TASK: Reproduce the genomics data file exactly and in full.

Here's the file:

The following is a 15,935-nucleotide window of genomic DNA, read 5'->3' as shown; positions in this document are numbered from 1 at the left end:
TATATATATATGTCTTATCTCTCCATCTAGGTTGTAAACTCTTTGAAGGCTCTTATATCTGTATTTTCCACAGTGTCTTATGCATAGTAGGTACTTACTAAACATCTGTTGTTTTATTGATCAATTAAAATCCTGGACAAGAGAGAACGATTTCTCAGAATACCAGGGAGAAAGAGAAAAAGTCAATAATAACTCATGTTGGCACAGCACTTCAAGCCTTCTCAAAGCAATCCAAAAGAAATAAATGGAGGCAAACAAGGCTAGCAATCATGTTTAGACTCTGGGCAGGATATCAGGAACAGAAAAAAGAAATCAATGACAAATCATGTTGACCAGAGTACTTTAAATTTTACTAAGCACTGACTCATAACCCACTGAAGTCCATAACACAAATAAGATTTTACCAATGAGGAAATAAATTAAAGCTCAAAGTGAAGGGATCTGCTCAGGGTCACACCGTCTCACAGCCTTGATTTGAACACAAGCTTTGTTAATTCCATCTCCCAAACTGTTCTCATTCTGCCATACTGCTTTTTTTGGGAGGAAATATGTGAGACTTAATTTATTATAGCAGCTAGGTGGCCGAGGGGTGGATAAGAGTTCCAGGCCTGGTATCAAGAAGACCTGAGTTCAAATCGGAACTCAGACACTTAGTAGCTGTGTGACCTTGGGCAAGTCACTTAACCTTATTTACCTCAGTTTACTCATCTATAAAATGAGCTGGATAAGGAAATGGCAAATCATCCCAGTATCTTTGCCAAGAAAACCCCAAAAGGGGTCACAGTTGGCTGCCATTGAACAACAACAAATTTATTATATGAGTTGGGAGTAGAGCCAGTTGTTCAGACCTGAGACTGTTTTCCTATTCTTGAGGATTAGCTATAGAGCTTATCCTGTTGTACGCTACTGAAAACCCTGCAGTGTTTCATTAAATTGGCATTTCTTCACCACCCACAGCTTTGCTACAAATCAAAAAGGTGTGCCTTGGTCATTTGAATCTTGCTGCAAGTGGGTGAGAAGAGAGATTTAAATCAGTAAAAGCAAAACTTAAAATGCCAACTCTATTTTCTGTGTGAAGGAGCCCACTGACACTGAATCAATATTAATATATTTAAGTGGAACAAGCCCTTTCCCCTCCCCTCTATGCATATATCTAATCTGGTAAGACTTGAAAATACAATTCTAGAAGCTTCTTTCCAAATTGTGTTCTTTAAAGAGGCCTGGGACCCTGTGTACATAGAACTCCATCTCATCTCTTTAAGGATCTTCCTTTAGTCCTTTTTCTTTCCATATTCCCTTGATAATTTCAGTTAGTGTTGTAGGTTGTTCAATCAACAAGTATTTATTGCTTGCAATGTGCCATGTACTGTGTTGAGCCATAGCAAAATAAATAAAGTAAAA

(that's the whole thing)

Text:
The following is a 15,935-nucleotide window of genomic DNA, read 5'->3' as shown; positions in this document are numbered from 1 at the left end:
TATATATATATGTCTTATCTCTCCATCTAGGTTGTAAACTCTTTGAAGGCTCTTATATCTGTATTTTCCACAGTGTCTTATGCATAGTAGGTACTTACTAAACATCTGTTGTTTTATTGATCAATTAAAATCCTGGACAAGAGAGAACGATTTCTCAGAATACCAGGGAGAAAGAGAAAAAGTCAATAATAACTCATGTTGGCACAGCACTTCAAGCCTTCTCAAAGCAATCCAAAAGAAATAAATGGAGGCAAACAAGGCTAGCAATCATGTTTAGACTCTGGGCAGGATATCAGGAACAGAAAAAAGAAATCAATGACAAATCATGTTGACCAGAGTACTTTAAATTTTACTAAGCACTGACTCATAACCCACTGAAGTCCATAACACAAATAAGATTTTACCAATGAGGAAATAAATTAAAGCTCAAAGTGAAGGGATCTGCTCAGGGTCACACCGTCTCACAGCCTTGATTTGAACACAAGCTTTGTTAATTCCATCTCCCAAACTGTTCTCATTCTGCCATACTGCTTTTTTTGGGAGGAAATATGTGAGACTTAATTTATTATAGCAGCTAGGTGGCCGAGGGGTGGATAAGAGTTCCAGGCCTGGTATCAAGAAGACCTGAGTTCAAATCGGAACTCAGACACTTAGTAGCTGTGTGACCTTGGGCAAGTCACTTAACCTTATTTACCTCAGTTTACTCATCTATAAAATGAGCTGGATAAGGAAATGGCAAATCATCCCAGTATCTTTGCCAAGAAAACCCCAAAAGGGGTCACAGTTGGCTGCCATTGAACAACAACAAATTTATTATATGAGTTGGGAGTAGAGCCAGTTGTTCAGACCTGAGACTGTTTTCCTATTCTTGAGGATTAGCTATAGAGCTTATCCTGTTGTACGCTACTGAAAACCCTGCAGTGTTTCATTAAATTGGCATTTCTTCACCACCCACAGCTTTGCTACAAATCAAAAAGGTGTGCCTTGGTCATTTGAATCTTGCTGCAAGTGGGTGAGAAGAGAGATTTAAATCAGTAAAAGCAAAACTTAAAATGCCAACTCTATTTTCTGTGTGAAGGAGCCCACTGACACTGAATCAATATTAATATATTTAAGTGGAACAAGCCCTTTCCCCTCCCCTCTATGCATATATCTAATCTGGTAAGACTTGAAAATACAATTCTAGAAGCTTCTTTCCAAATTGTGTTCTTTAAAGAGGCCTGGGACCCTGTGTACATAGAACTCCATCTCATCTCTTTAAGGATCTTCCTTTAGTCCTTTTTCTTTCCATATTCCCTTGATAATTTCAGTTAGTGTTGTAGGTTGTTCAATCAACAAGTATTTATTGCTTGCAATGTGCCATGTACTGTGTTGAGCCATAGCAAAATAAATAAAGTAAAA